The U.S. Constitution requires that Congress has “the power of the purse string” and must pass annual appropriations by October 1 of each year.
Each year the House and Senate Appropriations Committees divide work into subcommittees with jurisdiction over certain federal programs. Of particular importance to the Endocrine Society are programs within the Subcommittee on Labor, Health and Human Services, Education and Related Agencies (LHHS) that funds the National Institutes of Health (NIH), Title X, and the Centers for Disease Control and Prevention (CDC).
As in previous years, the Endocrine Society submitted written testimony to both subcommittees in support of federal funding for our priority programs. With the COVID-19 pandemic illustrating the importance of funding public health programs, our requests included at least $46.1 billion for the NIH, at least $10 billion for CDC, and at least $737 million for Title X.
Our testimony provided further evidence in support for increased funding for these programs. We gave examples of recent cross-cutting advances in endocrine research as an example of the importance of providing a $3.2 billion increase in the base appropriation for the NIH, and the need to provide proportional increases across the various Institutes and Centers. To demonstrate the public health impact of the CDC, we highlighted how the National Diabetes Prevention Program addresses the increasing burden of prediabetes and type 2 diabetes in the U.S. We also emphasized the important role that Title X-funded health centers play in preventing unintended pregnancies, resulting in savings of $7 billion to federal and state governments. We also called on Congress to provide emergency supplemental funding of $10 billion for the NIH to enable new COVID-19-related research and support research recovery from the pandemic.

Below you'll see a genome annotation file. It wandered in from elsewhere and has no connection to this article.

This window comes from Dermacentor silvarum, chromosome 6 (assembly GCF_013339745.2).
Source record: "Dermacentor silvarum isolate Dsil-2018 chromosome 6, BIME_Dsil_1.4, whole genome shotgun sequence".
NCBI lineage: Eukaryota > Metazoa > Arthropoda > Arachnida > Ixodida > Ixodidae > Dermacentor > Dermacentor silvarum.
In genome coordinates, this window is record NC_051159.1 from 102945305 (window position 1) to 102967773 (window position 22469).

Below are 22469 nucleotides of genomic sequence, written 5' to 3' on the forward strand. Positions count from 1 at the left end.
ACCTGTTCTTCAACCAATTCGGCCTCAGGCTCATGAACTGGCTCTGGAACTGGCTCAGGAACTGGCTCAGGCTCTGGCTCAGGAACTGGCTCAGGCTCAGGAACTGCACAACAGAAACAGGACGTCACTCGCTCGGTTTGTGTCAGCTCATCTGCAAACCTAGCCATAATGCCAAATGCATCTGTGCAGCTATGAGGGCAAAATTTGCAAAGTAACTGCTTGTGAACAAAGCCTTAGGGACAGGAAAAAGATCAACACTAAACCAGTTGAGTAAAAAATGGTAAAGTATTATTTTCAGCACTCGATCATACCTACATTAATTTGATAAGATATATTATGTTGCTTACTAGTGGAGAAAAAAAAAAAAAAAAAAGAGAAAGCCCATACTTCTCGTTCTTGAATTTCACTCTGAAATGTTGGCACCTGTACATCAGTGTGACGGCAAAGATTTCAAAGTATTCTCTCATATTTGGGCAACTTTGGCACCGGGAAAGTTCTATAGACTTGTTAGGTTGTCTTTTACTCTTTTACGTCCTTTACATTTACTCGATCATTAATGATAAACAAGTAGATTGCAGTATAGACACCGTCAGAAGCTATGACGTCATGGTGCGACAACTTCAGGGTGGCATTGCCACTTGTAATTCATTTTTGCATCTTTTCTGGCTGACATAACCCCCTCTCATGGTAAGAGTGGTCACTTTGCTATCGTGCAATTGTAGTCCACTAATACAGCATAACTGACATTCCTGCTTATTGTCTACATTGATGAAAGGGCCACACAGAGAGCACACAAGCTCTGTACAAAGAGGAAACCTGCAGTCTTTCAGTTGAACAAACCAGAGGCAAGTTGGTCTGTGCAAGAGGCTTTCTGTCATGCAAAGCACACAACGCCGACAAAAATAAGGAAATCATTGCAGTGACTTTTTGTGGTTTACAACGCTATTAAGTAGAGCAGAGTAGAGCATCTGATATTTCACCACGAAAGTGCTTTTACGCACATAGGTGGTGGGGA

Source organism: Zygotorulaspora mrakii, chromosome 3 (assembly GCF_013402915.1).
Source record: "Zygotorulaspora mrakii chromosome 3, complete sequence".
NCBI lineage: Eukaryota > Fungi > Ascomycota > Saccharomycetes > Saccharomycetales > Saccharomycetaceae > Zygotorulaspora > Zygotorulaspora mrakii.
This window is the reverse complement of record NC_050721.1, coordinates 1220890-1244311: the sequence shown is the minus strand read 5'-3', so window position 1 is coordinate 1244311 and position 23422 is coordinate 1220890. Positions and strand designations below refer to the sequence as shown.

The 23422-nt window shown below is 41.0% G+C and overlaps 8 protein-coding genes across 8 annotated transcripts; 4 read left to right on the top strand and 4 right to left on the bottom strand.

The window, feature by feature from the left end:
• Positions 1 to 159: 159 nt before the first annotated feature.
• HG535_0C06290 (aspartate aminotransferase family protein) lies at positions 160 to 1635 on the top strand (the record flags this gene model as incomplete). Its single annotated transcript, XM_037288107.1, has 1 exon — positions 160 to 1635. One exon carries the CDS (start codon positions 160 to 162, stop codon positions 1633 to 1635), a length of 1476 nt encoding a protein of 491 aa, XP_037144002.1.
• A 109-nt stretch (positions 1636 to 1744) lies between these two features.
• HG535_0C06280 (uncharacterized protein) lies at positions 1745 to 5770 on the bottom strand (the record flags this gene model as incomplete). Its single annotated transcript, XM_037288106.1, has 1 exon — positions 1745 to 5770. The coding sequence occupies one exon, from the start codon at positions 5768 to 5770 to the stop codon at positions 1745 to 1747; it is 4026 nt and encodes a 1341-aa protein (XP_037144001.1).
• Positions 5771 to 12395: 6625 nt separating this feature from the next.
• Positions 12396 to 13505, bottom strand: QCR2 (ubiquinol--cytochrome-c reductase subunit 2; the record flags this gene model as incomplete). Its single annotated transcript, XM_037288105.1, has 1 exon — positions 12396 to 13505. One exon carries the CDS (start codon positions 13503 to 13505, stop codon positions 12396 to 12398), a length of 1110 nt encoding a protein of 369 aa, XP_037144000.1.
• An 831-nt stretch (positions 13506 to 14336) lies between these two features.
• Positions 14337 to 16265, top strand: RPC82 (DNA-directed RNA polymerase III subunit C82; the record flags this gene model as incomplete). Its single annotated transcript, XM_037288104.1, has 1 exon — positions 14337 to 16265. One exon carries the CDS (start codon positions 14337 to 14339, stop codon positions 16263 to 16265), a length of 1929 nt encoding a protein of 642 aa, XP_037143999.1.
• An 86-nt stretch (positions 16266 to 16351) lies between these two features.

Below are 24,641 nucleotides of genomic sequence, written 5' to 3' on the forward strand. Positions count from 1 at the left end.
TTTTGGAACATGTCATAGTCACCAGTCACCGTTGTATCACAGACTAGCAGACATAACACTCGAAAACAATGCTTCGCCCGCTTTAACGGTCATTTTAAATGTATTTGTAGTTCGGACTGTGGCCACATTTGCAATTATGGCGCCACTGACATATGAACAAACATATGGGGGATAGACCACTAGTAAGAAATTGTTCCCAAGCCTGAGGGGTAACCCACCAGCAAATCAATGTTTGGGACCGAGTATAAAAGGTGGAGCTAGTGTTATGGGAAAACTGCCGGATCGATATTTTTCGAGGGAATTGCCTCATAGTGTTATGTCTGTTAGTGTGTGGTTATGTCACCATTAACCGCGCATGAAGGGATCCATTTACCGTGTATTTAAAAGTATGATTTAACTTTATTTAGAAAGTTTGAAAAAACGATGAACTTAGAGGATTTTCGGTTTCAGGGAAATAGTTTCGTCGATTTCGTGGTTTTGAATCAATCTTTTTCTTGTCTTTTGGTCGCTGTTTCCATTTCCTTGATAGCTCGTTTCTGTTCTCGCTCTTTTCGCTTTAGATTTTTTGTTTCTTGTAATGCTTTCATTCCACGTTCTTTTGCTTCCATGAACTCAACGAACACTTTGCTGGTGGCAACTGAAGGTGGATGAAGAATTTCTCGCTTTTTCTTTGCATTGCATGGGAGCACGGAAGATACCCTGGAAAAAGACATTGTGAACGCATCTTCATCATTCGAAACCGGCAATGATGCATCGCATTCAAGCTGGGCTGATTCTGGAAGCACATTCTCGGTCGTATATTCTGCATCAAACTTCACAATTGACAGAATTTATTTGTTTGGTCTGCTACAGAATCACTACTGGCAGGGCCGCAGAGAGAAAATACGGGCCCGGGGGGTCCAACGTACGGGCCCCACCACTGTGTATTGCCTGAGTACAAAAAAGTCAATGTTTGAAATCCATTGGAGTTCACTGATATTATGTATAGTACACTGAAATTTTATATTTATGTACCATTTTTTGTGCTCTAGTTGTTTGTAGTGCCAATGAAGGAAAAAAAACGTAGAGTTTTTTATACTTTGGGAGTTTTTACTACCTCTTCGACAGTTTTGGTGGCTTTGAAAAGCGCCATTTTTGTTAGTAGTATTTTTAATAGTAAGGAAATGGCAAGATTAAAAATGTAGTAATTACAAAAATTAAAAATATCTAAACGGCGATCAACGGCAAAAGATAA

In addition to the Endocrine Society testimony, the House LHHS Subcommittee invited Endocrine Society past president Dale Abel, MD, PhD, to provide testimony on behalf of the Friends of the National Institute for Diabetes and Digestive and Kidney Diseases (NIDDK) as witness at the subcommittee’s hearing on May 19. This was an extremely coveted spot to have “air time” with the subcommittee — only 25 public witnesses were selected. Abel’s testimony amplified the same messages as the Endocrine Society about NIH funding, but also added a request for the NIDDK to receive a proportional increase and provided research highlights including diabetes and other endocrine and metabolic diseases as well as digestive, liver, hematologic, and urologic examples across the NIDDK’s research portfolio.
With the COVID-19 pandemic illustrating the importance of funding public health programs, our requests included at least $46.1 billion for the NIH, at least $10 billion for CDC, and at least $737 million for Title X.
Following subcommittee hearings, attention will turn to the full appropriations committees of the House and Senate to pass individual appropriations bills or, more likely, a combined (omnibus) appropriations package to fund the federal government. The outlook for final passage is unclear and is likely to run up against the deadline of September 30, 2021. The Endocrine Society will continue to advocate for funding increases for its priorities.
TAKE ACTION: The Endocrine Society needs all U.S. members, particularly those funded by the NIH to join our advocacy efforts for us to truly have influence on federal funding decisions. Please join our online advocacy campaign to send an email to your representative and senators with our funding recommendations. In addition, be on the lookout for information this summer to join a virtual Hill Day/Rally for Medical Research on September 23, 2021, to meet with members of your congressional delegation to ensure that they finalize the appropriations process and support the Endocrine Society’s public health priorities.